There are a large number of Croatian holidays that are connected with Catholic holidays.
Christmas and Easter are big holidays when people get a few days free. Children get three weeks off school for Christmas and ten days for Easter.
Croatian places have their parishes. Each parish has a church that is named after a saint. During the year, one day in the calendar belongs to each saint. When that day comes, parish celebrates the day of their saint and they have big feasts.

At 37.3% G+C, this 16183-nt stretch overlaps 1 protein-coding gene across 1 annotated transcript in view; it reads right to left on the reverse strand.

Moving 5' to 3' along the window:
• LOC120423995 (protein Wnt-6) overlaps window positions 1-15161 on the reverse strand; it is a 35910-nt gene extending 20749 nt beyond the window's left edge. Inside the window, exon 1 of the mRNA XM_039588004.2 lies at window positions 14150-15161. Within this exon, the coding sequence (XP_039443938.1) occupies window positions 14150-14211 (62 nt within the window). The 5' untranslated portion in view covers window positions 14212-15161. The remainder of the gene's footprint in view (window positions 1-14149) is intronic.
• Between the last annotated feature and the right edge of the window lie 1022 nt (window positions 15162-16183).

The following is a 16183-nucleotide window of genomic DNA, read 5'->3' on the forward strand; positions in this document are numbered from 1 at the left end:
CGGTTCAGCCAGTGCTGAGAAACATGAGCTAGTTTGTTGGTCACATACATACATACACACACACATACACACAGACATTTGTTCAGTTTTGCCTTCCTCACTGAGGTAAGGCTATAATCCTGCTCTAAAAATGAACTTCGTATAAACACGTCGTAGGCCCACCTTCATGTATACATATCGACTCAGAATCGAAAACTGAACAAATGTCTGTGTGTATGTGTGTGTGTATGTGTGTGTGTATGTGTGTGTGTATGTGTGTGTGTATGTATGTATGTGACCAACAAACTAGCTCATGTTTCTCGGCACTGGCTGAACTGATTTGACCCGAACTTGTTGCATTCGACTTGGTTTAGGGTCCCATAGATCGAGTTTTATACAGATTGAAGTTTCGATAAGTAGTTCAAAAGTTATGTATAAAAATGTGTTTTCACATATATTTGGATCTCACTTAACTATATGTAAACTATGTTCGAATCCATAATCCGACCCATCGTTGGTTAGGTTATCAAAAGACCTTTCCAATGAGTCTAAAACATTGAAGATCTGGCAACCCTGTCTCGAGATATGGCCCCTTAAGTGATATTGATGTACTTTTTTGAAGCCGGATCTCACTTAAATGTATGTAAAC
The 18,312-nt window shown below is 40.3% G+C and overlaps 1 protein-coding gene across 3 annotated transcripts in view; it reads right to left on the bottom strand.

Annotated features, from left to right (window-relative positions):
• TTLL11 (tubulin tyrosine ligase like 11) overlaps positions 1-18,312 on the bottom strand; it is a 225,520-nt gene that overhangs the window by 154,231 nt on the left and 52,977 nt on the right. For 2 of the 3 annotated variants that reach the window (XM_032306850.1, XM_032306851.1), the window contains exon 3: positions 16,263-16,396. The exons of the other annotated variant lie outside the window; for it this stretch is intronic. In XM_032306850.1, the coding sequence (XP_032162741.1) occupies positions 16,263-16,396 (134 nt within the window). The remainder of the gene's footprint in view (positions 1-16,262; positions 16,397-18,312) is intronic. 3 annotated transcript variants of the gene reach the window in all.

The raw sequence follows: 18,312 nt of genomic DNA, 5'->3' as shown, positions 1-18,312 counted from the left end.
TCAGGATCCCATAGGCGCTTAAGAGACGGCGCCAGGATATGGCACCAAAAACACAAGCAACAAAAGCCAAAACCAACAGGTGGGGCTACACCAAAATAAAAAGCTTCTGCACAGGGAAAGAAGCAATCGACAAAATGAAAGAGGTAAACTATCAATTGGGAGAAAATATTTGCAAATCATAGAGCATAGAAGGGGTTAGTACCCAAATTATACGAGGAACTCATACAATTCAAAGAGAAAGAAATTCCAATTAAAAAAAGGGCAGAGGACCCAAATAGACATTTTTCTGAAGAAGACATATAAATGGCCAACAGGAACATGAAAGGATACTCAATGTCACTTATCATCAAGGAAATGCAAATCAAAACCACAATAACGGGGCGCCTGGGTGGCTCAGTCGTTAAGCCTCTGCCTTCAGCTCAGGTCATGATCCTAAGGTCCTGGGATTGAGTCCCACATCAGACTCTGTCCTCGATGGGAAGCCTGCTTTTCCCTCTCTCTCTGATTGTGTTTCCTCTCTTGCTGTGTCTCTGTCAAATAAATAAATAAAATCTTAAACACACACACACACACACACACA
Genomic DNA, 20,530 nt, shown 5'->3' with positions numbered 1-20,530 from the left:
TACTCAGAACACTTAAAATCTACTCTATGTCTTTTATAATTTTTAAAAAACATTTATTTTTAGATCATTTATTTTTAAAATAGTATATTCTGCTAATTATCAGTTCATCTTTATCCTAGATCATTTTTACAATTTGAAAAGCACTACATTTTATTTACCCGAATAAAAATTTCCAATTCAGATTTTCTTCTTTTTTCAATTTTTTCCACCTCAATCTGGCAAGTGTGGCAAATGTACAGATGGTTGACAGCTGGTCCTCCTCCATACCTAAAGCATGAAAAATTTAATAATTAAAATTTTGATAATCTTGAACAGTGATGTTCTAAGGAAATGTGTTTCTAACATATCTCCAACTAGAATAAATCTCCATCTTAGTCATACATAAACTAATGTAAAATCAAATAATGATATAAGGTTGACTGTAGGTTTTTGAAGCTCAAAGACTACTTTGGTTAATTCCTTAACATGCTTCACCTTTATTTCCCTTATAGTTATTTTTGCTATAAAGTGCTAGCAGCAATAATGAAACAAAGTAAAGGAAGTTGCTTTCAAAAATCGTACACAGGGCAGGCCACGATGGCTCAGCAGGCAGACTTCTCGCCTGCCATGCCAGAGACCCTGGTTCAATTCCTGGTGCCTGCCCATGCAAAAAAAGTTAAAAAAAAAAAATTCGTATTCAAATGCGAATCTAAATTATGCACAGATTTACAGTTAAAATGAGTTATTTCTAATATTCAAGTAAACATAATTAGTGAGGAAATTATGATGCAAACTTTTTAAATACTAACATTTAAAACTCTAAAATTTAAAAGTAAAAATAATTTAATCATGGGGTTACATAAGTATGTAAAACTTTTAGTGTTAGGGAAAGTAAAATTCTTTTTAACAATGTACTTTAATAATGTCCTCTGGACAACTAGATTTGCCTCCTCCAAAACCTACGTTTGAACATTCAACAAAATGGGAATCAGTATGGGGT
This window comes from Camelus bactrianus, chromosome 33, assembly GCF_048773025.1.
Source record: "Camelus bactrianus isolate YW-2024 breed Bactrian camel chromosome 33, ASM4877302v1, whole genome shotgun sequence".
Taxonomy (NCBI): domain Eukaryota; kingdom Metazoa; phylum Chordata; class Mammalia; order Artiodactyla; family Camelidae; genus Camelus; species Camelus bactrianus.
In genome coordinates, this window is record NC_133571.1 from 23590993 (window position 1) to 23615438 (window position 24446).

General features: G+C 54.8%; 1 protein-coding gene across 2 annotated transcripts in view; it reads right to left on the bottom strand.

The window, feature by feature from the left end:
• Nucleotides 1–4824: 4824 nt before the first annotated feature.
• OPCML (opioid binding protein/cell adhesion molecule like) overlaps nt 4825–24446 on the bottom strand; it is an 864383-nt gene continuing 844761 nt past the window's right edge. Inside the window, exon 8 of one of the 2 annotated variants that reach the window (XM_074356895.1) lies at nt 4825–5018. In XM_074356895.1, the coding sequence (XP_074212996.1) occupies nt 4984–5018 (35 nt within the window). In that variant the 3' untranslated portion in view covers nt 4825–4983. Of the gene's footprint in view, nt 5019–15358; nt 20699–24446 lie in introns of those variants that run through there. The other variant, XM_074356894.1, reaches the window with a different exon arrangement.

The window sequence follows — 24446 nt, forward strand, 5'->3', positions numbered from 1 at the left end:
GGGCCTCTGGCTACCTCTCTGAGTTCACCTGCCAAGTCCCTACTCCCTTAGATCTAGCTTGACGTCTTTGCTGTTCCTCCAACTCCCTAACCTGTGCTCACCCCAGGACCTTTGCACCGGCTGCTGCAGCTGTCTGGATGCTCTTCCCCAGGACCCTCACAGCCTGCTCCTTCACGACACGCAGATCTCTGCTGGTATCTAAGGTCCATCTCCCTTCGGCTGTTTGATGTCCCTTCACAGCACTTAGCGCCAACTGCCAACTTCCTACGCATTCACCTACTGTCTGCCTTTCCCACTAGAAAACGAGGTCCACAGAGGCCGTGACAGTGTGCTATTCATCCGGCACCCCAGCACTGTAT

In sea parts of Croatia those holidays are called “fešta”, and in the continental parts it’s called “kirvaj”. Each family from the parish makes a big feast with lots of food and drinks, and their friends come and celebrate with them. In some places, there are even small carnivals with travelling carousels.
National holidays that are not religious holidays are New Year’s Day (January 1st), International Labor Day (May 1st), Croatian Statehood Day (May 30th), Antifascist Uprising Day (June 22nd), and the Day of National Gratitude (August 5th). On these days, people don’t have to go to work or school.